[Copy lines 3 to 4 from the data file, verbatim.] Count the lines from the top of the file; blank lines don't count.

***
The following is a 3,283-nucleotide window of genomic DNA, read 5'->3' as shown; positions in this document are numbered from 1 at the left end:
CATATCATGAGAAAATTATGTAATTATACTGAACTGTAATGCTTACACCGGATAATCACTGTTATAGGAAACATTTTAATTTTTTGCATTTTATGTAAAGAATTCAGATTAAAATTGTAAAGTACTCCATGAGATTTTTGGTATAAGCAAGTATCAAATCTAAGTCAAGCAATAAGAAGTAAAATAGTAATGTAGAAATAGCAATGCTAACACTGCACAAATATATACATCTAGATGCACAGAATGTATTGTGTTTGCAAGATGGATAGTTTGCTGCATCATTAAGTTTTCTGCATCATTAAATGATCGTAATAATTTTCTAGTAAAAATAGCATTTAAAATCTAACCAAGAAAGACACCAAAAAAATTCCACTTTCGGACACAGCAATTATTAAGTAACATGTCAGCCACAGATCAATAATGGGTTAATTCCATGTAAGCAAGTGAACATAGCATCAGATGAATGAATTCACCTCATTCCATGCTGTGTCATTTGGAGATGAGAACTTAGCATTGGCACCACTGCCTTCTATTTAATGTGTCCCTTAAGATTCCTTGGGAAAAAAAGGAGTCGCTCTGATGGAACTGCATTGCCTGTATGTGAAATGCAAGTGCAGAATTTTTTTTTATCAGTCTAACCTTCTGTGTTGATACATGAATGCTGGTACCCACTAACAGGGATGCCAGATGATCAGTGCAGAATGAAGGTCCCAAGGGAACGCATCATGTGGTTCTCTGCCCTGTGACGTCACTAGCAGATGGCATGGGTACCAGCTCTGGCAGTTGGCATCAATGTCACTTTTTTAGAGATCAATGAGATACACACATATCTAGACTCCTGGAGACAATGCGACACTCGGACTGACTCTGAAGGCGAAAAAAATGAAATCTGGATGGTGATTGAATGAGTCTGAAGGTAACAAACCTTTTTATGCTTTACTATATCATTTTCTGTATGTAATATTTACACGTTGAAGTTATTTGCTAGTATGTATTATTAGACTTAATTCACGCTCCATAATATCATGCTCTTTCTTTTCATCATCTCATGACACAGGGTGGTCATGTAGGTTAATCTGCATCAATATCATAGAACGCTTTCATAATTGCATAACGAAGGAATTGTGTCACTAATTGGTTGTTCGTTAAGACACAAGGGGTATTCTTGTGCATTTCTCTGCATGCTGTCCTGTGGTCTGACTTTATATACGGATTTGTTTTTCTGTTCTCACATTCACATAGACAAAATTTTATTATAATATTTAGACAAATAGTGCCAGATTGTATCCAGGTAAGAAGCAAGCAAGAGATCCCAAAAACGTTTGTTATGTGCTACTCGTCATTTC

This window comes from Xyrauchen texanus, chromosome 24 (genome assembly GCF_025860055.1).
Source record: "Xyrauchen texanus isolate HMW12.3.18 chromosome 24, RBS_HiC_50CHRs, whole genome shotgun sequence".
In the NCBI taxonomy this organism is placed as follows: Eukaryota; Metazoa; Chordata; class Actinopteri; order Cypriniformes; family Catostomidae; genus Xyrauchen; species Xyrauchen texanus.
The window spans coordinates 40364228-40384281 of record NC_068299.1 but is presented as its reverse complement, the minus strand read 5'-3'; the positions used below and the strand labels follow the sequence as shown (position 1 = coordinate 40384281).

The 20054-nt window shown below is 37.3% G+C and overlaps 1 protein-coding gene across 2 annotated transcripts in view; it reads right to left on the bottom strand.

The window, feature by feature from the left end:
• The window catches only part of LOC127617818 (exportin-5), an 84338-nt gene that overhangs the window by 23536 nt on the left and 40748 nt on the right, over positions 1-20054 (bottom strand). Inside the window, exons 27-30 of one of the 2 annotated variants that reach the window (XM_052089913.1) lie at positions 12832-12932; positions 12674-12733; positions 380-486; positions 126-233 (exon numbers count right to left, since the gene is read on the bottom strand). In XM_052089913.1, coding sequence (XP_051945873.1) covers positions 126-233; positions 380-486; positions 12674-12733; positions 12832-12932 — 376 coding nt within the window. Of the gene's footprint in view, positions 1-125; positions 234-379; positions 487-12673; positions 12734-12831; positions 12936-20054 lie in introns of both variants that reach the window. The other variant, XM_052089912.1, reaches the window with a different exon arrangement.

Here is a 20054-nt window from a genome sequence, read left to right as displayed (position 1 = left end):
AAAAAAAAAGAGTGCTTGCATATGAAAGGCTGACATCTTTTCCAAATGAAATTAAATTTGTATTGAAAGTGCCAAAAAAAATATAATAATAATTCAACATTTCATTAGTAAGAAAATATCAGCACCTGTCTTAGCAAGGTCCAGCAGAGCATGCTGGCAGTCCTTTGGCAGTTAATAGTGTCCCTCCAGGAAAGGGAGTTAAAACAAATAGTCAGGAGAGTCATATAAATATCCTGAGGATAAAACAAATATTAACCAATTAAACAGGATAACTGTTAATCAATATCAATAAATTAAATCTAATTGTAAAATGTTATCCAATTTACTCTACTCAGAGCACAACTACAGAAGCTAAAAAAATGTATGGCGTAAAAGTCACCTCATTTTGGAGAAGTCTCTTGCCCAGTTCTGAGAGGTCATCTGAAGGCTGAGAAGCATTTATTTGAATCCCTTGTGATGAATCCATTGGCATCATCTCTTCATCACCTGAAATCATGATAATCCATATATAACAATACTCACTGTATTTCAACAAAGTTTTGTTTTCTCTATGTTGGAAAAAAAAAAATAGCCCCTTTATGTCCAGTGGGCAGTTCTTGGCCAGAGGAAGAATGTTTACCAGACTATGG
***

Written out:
This window comes from Xyrauchen texanus, chromosome 24 (genome assembly GCF_025860055.1).
Source record: "Xyrauchen texanus isolate HMW12.3.18 chromosome 24, RBS_HiC_50CHRs, whole genome shotgun sequence".